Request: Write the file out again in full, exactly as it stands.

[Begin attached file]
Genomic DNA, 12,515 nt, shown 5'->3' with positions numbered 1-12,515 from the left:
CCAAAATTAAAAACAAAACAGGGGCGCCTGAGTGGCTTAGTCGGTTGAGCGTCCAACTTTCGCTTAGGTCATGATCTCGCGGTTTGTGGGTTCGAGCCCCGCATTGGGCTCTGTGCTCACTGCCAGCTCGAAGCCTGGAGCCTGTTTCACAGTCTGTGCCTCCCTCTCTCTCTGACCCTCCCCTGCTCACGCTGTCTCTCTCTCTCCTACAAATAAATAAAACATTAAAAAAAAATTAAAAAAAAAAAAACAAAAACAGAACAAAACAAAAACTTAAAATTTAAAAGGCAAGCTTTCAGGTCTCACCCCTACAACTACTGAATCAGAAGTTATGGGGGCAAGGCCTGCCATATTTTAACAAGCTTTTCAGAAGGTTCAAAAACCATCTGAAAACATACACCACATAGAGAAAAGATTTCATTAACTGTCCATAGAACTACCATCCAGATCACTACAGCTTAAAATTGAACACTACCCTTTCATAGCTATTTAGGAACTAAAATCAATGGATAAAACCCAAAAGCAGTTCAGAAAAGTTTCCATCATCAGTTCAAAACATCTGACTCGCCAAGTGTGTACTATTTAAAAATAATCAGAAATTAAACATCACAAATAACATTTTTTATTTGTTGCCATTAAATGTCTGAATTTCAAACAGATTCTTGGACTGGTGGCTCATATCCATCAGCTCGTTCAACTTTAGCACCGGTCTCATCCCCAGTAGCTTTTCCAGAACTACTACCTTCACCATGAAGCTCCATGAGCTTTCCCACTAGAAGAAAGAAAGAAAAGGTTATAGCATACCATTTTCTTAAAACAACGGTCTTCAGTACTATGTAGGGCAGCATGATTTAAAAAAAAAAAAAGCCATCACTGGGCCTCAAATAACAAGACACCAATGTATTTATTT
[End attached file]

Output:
Genomic DNA, 12,515 nt, shown 5'->3' with positions numbered 1-12,515 from the left:
CCAAAATTAAAAACAAAACAGGGGCGCCTGAGTGGCTTAGTCGGTTGAGCGTCCAACTTTCGCTTAGGTCATGATCTCGCGGTTTGTGGGTTCGAGCCCCGCATTGGGCTCTGTGCTCACTGCCAGCTCGAAGCCTGGAGCCTGTTTCACAGTCTGTGCCTCCCTCTCTCTCTGACCCTCCCCTGCTCACGCTGTCTCTCTCTCTCCTACAAATAAATAAAACATTAAAAAAAAATTAAAAAAAAAAAAACAAAAACAGAACAAAACAAAAACTTAAAATTTAAAAGGCAAGCTTTCAGGTCTCACCCCTACAACTACTGAATCAGAAGTTATGGGGGCAAGGCCTGCCATATTTTAACAAGCTTTTCAGAAGGTTCAAAAACCATCTGAAAACATACACCACATAGAGAAAAGATTTCATTAACTGTCCATAGAACTACCATCCAGATCACTACAGCTTAAAATTGAACACTACCCTTTCATAGCTATTTAGGAACTAAAATCAATGGATAAAACCCAAAAGCAGTTCAGAAAAGTTTCCATCATCAGTTCAAAACATCTGACTCGCCAAGTGTGTACTATTTAAAAATAATCAGAAATTAAACATCACAAATAACATTTTTTATTTGTTGCCATTAAATGTCTGAATTTCAAACAGATTCTTGGACTGGTGGCTCATATCCATCAGCTCGTTCAACTTTAGCACCGGTCTCATCCCCAGTAGCTTTTCCAGAACTACTACCTTCACCATGAAGCTCCATGAGCTTTCCCACTAGAAGAAAGAAAGAAAAGGTTATAGCATACCATTTTCTTAAAACAACGGTCTTCAGTACTATGTAGGGCAGCATGATTTAAAAAAAAAAAAAGCCATCACTGGGCCTCAAATAACAAGACACCAATGTATTTATTT